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Tuesday, 23 October 1956


Mr CAIRNS (Yarra) .- This legislation is presumably a revenue-raising measure. The justification for imposing customs duty and excise on cathode ray tubes is apparently the raising of £210,000 in the coming financial year. The Minister for Customs and Excise (Mr. Osborne) has not explained why this measure has been introduced, and why the Government is seeking to raise the sum of £210,000 in this manner.


Mr Osborne - Yes, I did. I explained it when I introduced the tariff proposals. The honorable member has presumably forgotten that.


Mr CAIRNS - The Minister did not explain whether or not it is the intention of the Government to impose this duty for the purpose of raising £210,000, or whether that sum could have been raised in a better way.

It seems to me that there are far more desirable ways of raising £210,000 than this way. First, the Government appears to have supported the introduction of television. Only recently it placed before us legislation apparently directed to the encouragement of the establishment of the television industry; but, at the same time, it has decided to impose customs duty and excise, each of £7, on every cathode valve used in television receivers, thereby increasing the cost of every television set, although we well know that the price of television sets in this country is already too high for most people, being well over £200 a set. The price of a television set will be increased as a result of the imposition of customs duty and excise, not only by the total amount of the duty and excise, but also by an additional profit margin, because the profit margin, based on the wholesale cost, will include duty and excise, lt seems to me that the net result of the Government's action will be to increase the price of television sets and to make us fear that if only about 50,000 cathode valves are expected to be subject to the duty and excise in the coming year - which will mean that only 30,000 television receivers will be produced - the television industry in this country faces a very dim future indeed. It may well be that the Government is hoping that capital which might otherwise be invested in television will be invested in industry generally, (f that is so the television will find itself, at the end of the year, in considerable difficulties.

This is just one of the odd contradictions of many contradictions of a similar sort right through the Government's financial policy, if one can call it a policy. On the one hand the Government proceeds to encourage (he establishment and development of a particular industry, like television, whilst on the other hand it imposes a duty of this kind which can only have the effect of retarding the industry. There are many more equitable ways of raising this amount of money than the way that the Government has adopted.

The honorable member for Mallee (Mr. Turnbull) touched on a point raised by the honorable member for Melbourne (Mr. Calwell). The honorable member for Mallee seems to know less about wireless than he does about wire netting. The honorable member for Melbourne said that is was inequitable to impose on cathode ray tubes the same amount of excise as the amount imposed as customs duty - that is to say, £7 in each case - because the conditions of production in a number of countries from which we derive cathode valves are very different from conditions in Australia. He said that there was not only the difference in the length of the working week, but also the difference in wages and conditions of employment.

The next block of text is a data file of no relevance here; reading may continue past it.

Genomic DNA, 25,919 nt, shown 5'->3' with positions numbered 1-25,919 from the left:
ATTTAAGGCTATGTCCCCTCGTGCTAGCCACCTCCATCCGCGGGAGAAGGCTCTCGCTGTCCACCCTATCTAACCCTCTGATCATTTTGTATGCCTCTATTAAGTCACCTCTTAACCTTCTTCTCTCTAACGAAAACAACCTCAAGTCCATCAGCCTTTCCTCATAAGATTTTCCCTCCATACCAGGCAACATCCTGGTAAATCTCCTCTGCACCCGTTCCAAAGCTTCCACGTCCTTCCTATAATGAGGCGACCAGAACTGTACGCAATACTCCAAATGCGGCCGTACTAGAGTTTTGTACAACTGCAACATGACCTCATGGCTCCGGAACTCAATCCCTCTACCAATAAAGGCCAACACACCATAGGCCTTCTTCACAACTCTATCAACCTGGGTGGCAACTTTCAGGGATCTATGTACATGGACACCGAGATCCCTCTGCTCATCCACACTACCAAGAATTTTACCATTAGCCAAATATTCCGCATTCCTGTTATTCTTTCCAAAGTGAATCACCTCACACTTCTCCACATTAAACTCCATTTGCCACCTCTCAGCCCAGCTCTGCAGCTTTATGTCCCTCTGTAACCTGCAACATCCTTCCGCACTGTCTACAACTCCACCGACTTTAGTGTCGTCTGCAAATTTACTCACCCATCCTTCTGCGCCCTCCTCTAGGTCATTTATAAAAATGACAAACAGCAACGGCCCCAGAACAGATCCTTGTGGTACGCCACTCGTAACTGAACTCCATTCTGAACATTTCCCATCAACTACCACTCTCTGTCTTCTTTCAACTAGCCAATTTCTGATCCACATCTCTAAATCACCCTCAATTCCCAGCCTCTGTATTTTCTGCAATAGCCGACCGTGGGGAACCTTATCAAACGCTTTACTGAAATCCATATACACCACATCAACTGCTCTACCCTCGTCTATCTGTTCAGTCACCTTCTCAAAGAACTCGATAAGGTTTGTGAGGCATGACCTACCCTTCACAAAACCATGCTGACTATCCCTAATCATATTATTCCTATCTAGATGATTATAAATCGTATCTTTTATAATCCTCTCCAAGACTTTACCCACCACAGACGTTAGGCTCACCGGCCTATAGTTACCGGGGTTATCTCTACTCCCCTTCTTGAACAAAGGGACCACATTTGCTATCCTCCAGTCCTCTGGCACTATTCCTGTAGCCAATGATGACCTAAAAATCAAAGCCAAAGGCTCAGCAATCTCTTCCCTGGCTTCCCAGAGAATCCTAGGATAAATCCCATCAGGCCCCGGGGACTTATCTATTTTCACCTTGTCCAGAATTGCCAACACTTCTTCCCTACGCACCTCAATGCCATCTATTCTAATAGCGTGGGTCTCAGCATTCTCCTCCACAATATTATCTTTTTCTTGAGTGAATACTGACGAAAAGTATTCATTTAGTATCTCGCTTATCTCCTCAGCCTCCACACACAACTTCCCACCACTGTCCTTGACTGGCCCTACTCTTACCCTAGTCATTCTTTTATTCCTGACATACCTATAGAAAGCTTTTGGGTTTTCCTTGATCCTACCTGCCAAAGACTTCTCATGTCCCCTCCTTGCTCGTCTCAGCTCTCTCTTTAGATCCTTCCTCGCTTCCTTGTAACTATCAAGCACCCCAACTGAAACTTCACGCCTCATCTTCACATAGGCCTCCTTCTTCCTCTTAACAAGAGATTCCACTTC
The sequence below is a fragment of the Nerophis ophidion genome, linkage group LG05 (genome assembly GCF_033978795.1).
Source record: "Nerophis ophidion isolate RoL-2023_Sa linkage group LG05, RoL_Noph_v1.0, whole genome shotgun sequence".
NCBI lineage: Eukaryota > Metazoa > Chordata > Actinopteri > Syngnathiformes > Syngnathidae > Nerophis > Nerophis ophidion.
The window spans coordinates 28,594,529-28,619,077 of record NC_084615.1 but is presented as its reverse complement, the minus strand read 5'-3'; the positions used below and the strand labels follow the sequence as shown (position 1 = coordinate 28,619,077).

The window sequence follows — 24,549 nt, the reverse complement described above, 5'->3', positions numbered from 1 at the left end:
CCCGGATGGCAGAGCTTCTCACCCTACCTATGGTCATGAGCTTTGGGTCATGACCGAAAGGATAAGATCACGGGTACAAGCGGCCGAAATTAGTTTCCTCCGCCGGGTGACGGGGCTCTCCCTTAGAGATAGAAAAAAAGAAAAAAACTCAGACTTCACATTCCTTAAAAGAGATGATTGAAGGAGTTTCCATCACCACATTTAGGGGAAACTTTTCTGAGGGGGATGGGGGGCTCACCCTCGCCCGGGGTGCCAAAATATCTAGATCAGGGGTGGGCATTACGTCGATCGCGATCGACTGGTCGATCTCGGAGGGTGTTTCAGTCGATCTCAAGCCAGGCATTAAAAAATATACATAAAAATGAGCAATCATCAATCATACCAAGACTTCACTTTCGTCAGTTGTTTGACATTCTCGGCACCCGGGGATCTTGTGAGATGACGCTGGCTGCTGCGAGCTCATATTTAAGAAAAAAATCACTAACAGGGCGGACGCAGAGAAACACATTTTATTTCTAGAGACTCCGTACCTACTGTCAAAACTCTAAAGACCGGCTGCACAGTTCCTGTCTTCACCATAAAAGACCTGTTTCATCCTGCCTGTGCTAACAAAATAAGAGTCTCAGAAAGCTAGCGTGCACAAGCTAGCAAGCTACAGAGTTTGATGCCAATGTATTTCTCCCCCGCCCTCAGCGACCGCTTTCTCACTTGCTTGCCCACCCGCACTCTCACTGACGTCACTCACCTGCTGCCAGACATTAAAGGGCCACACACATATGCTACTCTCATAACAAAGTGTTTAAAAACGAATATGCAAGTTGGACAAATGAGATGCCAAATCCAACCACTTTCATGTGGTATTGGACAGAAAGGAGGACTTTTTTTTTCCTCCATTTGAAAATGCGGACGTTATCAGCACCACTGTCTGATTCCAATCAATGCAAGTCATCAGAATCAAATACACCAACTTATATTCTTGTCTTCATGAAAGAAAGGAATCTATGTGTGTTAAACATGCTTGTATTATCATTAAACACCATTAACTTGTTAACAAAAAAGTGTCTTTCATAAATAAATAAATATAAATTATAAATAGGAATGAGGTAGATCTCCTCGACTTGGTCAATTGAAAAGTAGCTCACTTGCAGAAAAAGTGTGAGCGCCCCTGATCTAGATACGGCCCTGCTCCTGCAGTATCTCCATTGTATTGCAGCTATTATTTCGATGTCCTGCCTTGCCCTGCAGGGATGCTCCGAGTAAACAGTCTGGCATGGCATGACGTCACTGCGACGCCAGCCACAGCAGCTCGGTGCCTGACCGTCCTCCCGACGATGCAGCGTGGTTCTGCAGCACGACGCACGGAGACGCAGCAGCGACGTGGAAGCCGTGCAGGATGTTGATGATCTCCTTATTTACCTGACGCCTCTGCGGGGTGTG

Mr Turnbull - That is exactly what I said he said.


Mr CAIRNS - This is a matter which the honorable member for Mallee did not accurately represent in his criticism of the remarks of the honorable member for Mel bourne. The 40-hour week in Australia is of value in itself, and is not to be valued simply on the test that is continually applied by honorable members opposite. According to them the only real test of the value of the 40-hour week principle is the test of material productivity. The 40-hour week brings a condition of life in Australia which is in itself of value. 1 believe the Australian emphasis on leisure and the opportunity to improve and develop leisure, is a most important contribution to Western society. The honorable member for Mallee took the point made by the Deputy Leader of the Opposition out of its context.

Although, in general, this measure is . not being opposed by the Opposition to the extent of dividing the House, it seems to me to be a bill which is full of mysteries, like many other bills which have been introduced by the Government in an effort to raise money during this financial year. I could suggest a dozen different ways of raising the £210,000 which the Government expects to receive under this measure. The methods I could suggest would have a far better effect than this bill on the distribution of income, on the allocation of resources between one kind of production and another, and on inflation. This Government professes to be most concerned about inflation, but rarely goes beyond the mere profession of concern. These are matters on which the Opposition has a right to ask questions, regardless of whether we oppose the measure. I should like the Minister to explain to the House why the Government has chosen a tax of this sort to raise £210,000 during this financial year. Has the Government considered any alternative measures, or does its planning of financial measures not extend to the weighing up of alternative measures of raising the amount of revenue that it expects to raise by this measure?







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